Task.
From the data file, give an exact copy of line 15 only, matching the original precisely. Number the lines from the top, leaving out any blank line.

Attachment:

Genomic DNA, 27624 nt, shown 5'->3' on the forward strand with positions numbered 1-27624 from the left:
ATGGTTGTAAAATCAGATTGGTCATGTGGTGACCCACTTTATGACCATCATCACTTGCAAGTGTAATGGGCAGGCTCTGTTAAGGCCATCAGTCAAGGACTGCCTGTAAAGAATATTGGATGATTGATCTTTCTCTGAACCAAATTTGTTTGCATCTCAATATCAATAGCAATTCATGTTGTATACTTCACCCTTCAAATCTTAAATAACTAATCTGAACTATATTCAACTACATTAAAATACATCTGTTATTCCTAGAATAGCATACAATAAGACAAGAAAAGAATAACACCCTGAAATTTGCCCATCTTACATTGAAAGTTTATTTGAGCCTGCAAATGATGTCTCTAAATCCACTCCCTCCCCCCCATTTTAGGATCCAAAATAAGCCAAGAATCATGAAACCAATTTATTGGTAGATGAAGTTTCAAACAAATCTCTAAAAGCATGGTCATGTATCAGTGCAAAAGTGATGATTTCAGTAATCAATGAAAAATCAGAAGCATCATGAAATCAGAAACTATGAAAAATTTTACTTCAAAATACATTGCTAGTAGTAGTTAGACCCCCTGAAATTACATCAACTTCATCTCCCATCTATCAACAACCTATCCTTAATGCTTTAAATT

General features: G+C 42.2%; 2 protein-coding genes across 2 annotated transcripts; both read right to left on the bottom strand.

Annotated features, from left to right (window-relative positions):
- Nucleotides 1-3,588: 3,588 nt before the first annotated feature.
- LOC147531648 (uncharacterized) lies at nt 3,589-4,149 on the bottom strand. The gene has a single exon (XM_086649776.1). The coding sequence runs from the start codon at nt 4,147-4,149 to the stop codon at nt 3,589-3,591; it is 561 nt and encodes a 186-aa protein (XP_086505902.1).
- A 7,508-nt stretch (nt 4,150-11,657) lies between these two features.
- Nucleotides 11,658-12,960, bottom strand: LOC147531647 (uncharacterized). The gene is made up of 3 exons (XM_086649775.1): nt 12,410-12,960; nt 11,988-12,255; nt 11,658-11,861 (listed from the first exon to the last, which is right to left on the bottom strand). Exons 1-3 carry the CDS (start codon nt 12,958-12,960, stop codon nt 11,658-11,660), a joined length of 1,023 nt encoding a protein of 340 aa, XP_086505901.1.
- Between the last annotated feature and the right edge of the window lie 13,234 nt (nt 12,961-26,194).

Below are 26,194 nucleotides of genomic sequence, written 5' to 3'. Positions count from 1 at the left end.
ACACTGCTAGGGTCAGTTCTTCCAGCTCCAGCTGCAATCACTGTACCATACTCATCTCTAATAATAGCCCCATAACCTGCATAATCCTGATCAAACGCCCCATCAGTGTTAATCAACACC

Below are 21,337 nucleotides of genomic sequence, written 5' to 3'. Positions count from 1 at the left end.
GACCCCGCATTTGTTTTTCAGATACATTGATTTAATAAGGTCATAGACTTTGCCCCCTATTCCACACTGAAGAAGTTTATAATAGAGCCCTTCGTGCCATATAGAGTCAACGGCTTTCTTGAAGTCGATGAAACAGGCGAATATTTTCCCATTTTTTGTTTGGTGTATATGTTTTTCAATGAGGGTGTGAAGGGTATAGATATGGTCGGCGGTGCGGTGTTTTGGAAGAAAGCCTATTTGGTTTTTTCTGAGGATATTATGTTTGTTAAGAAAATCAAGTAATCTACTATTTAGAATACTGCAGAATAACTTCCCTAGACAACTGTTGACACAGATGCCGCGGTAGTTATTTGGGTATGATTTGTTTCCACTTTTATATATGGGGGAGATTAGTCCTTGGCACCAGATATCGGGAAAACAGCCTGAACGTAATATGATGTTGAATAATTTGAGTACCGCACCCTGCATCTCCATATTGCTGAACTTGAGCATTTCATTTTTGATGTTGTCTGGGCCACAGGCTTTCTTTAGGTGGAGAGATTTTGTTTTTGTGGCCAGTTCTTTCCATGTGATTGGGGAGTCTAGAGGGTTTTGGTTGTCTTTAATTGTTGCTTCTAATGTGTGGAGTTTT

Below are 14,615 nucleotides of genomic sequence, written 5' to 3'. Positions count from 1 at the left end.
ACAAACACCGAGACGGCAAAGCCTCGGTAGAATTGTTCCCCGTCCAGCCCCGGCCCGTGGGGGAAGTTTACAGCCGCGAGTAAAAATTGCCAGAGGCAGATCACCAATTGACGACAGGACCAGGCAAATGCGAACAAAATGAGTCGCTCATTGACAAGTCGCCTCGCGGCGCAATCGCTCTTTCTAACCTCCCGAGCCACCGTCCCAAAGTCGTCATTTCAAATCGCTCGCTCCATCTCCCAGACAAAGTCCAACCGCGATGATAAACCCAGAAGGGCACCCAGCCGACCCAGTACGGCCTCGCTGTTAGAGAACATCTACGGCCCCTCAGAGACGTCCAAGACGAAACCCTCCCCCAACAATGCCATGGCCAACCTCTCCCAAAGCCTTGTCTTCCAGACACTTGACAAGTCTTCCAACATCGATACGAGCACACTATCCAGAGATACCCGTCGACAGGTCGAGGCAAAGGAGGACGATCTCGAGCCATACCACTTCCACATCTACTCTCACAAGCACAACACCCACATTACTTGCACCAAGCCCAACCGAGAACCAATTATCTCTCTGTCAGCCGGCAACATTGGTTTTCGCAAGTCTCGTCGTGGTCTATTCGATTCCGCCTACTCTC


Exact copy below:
ACAAACACCGAGACGGCAAAGCCTCGGTAGAATTGTTCCCCGTCCAGCCCCGGCCCGTGGGGGAAGTTTACAGCCGCGAGTAAAAATTGCCAGAGGCAGATCACCAATTGACGACAGGACCAGGCAAATGCGAACAAAATGAGTCGCTCATTGACAAGTCGCCTCGCGGCGCAATCGCTCTTTCTAACCTCCCGAGCCACCGTCCCAAAGTCGTCATTTCAAATCGCTCGCTCCATCTCCCAGACAAAGTCCAACCGCGATGATAAACCCAGAAGGGCACCCAGCCGACCCAGTACGGCCTCGCTGTTAGAGAACATCTACGGCCCCTCAGAGACGTCCAAGACGAAACCCTCCCCCAACAATGCCATGGCCAACCTCTCCCAAAGCCTTGTCTTCCAGACACTTGACAAGTCTTCCAACATCGATACGAGCACACTATCCAGAGATACCCGTCGACAGGTCGAGGCAAAGGAGGACGATCTCGAGCCATACCACTTCCACATCTACTCTCACAAGCACAACACCCACATTACTTGCACCAAGCCCAACCGAGAACCAATTATCTCTCTGTCAGCCGGCAACATTGGTTTTCGCAAGTCTCGTCGTGGTCTATTCGATTCCGCCTACTCTC